April 2007 - Volume 11, Issue 9

An Undivided Heart

By The Most Reverend William E. Lori, S.T.D., Bishop Of Bridgeport

Photo of an echocardiogram graphA few years ago, I underwent an echocardiogram. I remember seeing a picture of my undulating heart on a computer screen. It was quite a revelation to see my heart rhythmically pumping away to keep me going. The doctor used the occasion to remind me how blood moves through the various compartments of the heart and what can happen when that flow is impeded. I found myself marveling at the intricacy of God's creation and, at the same time, I was given a new awareness of how tenuous is our hold on life.

Lent is a good time to think about the human heart - not just our physical hearts but indeed our heart of hearts, our inmost selves, our soul. Unlike our physical hearts, we will never see our souls through magnetic resonance imaging (MRI) or an x-ray. We'll never view how well our souls are functioning on a computer screen. Nonetheless, we have to be attentive to the state of our souls, our inmost selves.

Unlike our physical hearts, the soul does not have moving parts. Rather the soul is our spiritual core, the invisible but real principle of life that pervades our bodies. Our souls are the spiritual part of us that make us most like God - in whose image we were created. They make us desire friendship with God and with other people. They prompt us to long for unending life. Our inmost heart makes each of us a unique reflection of God and imparts to us an inalienable dignity, a dignity not granted to us by any government, but by the Creator.

For all its simplicity and wonder, the inward human heart is not without its problems. Jesus put His finger on this truth when He said it's not what goes into us that makes us unclean but rather what comes out of us. Sinful behavior originates in the depths of the human heart. The soul that makes us capable of friendship with God and others is also a point of origin of human sinfulness. It is in one's inmost soul that bitter thoughts and words originate as well as human treachery. Here is where so many forms of self-centered and addictive behavior gain traction over our lives, including over-indulgence in food or alcohol, and the misuse of our sexuality, including on-line pornography.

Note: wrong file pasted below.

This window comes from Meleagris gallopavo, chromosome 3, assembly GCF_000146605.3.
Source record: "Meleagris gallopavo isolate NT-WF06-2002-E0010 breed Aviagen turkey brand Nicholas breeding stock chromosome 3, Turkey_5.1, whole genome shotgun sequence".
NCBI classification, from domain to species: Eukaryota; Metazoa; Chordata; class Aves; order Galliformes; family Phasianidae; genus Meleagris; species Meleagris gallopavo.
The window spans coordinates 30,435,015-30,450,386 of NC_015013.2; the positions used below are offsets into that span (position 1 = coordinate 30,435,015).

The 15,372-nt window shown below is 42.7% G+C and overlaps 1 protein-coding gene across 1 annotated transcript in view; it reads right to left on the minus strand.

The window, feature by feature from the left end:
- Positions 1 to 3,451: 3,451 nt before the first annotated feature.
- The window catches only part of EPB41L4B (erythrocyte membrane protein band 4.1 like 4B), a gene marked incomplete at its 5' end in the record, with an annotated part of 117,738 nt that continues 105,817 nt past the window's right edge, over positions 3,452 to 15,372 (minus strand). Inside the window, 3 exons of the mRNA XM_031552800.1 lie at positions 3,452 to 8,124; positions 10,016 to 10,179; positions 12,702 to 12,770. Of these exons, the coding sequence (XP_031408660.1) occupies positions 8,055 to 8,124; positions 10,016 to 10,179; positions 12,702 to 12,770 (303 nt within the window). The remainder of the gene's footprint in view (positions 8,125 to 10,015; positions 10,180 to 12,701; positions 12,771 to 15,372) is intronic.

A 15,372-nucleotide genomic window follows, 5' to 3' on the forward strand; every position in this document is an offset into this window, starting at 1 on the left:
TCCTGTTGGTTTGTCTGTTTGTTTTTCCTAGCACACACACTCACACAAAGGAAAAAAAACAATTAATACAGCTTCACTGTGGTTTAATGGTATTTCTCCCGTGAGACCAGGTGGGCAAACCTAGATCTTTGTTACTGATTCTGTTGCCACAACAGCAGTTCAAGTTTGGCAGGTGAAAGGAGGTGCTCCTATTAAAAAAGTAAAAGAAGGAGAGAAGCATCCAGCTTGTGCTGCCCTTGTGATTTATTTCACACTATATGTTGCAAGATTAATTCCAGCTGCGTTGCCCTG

From our inner selves comes the tendency to grow soft in our vocations and responsibilities. How many times, at the end of a long day, do we think we are entitled to ignore spouses, children, and other loved ones who have need of our love and attention?

Human souls may not have moving parts but they are divided, no less than physical hearts. And while the compartments of the heart muscle are good and necessary, compartments in the soul can be dangerous. People often try to hide their shame, their rationalizations for sin, and their unresolved issues deep within the recesses of the soul. Their hope is to conceal them not only from God but also from themselves and from others. This results in their living a lie, a protracted effort to portray themselves differently from the way they really are.

Some do this skillfully - they play the part convincingly. Others engage in destructive behavior that is the symptom of deeper problems. At some point in most every life the mask of normality falls, if only briefly. And to the degree that one finds it necessary to maintain a false facade - to the degree that one must weave and bob - to that degree the human person is not really free. How complicated is the human heart!